Melanie Bailey

Research Associate
Past Degree(s): Ph.D. Biochemistry, B.Sc. Medical Science
Supervisor: Phil Hieter

Cancer cells that exhibit chromosome instability, or CIN, and harbour mutations in known CIN genes may be genetically “sensitized” to loss of function in other unlinked genes relative to normal cells that carry a wild-type copy of that CIN gene. By investigating genes that genetically interact with CIN genes, we may expose an “Achilles heel” that can be exploited by therapeutics to selectively kill only cancer cells carrying a CIN mutation. Ongoing work in the Hieter Lab using genome-wide synthetic lethal (SL) screens has yielded a large number of genes that genetically interact with CIN genes in yeast. These genes represent potential candidates whose human homologues may be SL with known cancer CIN genes. Recent work in the lab has already identified the human gene FEN1 to be SL with Rad54B- a known cancer gene. However, many more potential candidates from the growing list of CIN genetic interactions have not been investigated; nor has the application of using human genes for selective drug therapy been fully explored.

My research project probes candidate SL partner genes to better determine their potential as therapeutic targets. Initially, the project will focus on candidate partner genes involved in oxidative stress as these candidates interact with many important cancer CIN genes in genetic networks. Validation of the SL interaction between the candidate partner gene and the human CIN genes in mammalian cells will first determine if the interaction is conserved across species. If a negative interaction is observed, then the mechanism(s) of cell lethality and/or aneuploidy will be examined using biochemical and cell biology methods looking for alterations in protein activity, interactions, and localization. I also plan to screen for small molecule inhibitors of candidate partner genes. Use of these small molecule inhibitors in cells containing CIN mutations will validate whether the inhibitor represents a viable therapy for the selective killing of CIN-mutated cells.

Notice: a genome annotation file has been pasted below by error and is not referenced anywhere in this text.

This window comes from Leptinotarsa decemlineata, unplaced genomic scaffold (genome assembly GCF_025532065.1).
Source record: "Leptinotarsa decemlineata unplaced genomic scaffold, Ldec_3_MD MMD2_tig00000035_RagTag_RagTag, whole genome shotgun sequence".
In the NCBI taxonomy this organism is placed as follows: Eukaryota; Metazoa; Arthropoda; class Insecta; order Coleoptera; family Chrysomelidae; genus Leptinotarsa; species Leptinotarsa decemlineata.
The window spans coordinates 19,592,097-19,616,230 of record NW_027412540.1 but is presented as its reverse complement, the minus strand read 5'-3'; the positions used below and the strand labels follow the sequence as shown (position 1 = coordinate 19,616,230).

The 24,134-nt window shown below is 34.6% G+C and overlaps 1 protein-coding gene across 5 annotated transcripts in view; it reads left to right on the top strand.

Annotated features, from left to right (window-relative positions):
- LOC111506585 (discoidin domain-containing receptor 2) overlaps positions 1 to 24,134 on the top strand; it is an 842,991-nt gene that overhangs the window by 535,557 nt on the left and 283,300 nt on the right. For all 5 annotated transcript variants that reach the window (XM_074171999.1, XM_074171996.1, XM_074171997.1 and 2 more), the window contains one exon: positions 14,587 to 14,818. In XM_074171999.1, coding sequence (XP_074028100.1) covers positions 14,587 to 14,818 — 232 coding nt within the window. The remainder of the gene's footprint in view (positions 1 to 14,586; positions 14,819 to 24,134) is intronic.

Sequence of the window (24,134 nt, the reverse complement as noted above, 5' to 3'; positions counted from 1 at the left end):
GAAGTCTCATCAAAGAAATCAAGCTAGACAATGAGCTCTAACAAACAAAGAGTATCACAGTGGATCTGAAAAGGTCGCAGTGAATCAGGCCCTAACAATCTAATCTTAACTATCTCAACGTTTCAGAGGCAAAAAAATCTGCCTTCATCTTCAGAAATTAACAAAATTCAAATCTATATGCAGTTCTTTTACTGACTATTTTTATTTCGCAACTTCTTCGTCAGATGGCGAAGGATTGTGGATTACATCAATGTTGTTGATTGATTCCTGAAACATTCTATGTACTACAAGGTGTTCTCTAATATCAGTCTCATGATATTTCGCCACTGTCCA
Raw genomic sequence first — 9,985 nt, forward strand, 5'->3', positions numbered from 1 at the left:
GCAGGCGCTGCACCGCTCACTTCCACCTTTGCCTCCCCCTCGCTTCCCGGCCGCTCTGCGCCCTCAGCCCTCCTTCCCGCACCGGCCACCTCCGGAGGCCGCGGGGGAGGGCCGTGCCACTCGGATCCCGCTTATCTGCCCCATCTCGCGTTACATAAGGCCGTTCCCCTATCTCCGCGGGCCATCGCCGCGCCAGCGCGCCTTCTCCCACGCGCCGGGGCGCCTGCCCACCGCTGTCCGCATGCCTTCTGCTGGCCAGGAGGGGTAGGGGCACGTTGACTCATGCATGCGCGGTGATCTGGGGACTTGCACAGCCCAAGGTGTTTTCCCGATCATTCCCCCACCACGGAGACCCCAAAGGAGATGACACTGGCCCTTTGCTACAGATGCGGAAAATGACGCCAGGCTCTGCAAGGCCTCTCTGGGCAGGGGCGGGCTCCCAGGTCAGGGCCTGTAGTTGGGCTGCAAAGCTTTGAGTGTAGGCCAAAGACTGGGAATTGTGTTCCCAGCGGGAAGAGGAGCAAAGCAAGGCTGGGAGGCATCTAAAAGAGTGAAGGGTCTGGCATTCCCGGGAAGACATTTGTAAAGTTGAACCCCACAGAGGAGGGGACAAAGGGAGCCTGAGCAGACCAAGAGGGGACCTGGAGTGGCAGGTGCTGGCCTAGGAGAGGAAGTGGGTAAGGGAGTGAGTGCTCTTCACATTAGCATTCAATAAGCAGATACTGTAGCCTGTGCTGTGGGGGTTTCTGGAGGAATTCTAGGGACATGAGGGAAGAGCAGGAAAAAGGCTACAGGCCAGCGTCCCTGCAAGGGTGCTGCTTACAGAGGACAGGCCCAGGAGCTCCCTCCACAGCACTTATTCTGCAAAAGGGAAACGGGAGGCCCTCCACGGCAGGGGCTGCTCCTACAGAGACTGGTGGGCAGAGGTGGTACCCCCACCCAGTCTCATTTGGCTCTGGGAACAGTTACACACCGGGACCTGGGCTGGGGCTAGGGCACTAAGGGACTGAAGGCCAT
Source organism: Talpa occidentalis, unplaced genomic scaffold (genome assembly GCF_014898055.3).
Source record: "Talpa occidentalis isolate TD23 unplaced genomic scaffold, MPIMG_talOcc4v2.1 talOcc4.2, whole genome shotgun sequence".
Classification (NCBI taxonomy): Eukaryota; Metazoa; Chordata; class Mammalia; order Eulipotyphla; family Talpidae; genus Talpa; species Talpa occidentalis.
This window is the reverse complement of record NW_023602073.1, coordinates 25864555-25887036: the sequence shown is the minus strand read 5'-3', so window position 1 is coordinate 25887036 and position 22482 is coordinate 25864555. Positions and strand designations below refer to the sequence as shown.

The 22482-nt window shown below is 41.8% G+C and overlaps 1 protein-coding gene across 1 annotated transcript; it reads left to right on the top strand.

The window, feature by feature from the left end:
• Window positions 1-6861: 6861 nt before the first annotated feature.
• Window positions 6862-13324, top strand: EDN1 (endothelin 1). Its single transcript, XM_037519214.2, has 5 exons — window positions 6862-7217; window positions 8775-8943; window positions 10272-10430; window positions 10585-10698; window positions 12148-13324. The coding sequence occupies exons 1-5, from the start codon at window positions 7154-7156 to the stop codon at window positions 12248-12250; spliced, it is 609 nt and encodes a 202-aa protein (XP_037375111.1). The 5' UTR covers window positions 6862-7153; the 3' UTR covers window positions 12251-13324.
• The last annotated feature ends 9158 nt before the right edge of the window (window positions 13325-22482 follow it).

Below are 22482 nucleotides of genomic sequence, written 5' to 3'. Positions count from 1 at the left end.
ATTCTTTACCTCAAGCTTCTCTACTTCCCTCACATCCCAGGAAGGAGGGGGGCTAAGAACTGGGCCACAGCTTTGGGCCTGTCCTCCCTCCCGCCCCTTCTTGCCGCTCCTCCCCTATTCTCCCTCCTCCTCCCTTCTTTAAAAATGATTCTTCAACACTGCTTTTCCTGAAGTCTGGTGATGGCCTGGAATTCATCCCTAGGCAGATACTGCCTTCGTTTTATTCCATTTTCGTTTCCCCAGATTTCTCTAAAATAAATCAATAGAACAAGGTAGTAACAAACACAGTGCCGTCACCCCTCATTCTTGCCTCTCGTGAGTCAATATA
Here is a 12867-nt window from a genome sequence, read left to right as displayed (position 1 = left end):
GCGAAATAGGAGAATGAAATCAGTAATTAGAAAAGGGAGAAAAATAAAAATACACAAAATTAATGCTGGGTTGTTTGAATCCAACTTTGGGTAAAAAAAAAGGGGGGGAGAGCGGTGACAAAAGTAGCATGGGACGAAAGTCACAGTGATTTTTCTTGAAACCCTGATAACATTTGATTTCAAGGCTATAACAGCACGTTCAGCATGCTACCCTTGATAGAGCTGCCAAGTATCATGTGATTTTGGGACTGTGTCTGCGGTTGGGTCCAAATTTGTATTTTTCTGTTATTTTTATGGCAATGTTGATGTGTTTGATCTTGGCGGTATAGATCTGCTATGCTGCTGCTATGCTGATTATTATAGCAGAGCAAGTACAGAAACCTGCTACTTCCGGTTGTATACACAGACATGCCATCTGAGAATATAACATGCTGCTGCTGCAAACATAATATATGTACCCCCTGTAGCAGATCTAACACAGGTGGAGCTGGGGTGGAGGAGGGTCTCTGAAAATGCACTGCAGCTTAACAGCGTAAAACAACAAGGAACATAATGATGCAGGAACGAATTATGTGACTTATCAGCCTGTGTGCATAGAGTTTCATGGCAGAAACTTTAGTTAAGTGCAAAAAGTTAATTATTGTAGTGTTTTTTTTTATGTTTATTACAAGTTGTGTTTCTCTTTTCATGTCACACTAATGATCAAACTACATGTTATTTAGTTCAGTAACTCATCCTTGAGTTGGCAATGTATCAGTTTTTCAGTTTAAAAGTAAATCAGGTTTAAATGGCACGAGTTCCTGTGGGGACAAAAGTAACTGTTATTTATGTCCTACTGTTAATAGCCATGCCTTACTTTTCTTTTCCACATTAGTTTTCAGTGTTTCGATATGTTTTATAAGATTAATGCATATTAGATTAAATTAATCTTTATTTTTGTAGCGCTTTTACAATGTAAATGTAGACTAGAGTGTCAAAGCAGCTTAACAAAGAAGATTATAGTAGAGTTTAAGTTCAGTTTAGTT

Bailey M.L., Singh T., Mero P., Moffat J., and Hieter P. (2015) Dependence of Human Colorectal Cells Lacking the FBW7 Tumor Suppressor on the Spindle Assembly Checkpoint. Genetics 2015 Sep 8. [Epub ahead of print] Pubmed

Bailey M.L., O’Neil N.J., van Pel D.M., Solomon D.A., Waldman T., and Hieter P. (2014) Glioblastoma cells containing mutations in the cohesin component STAG2 are sensitive to PARP inhibition. Mol Cancer Ther 13(3):724-32. Pubmed

Sajesh B.V., Bailey M., Lichtensztejn Z., Hieter P., and McManus K.J. (2013) Synthetic lethal targeting of superoxide dismutase 1 selectively kills RAD54B-deficient colorectal cancer cells. Genetics 195(3):757-67. Pubmed

Bailey, M. L., Shilton, B. H., Brandl, C. J., and Litchfield, D. W. (2008) The dual histidine motif in the active site of Pin1 has a structural rather than catalytic role. Biochemistry 47, 11481-11489. Pubmed

Behrsin, C. D., Bailey, M. L., Bateman, K. S., Hamilton, K. S., Wahl, L. M., Brandl, C. J., Shilton, B. H., and Litchfield, D. W. (2007) Functionally important residues in the peptidyl-prolyl isomerase Pin1 revealed by unigenic evolution. J Mol Biol 365, 1143-1162. Pubmed

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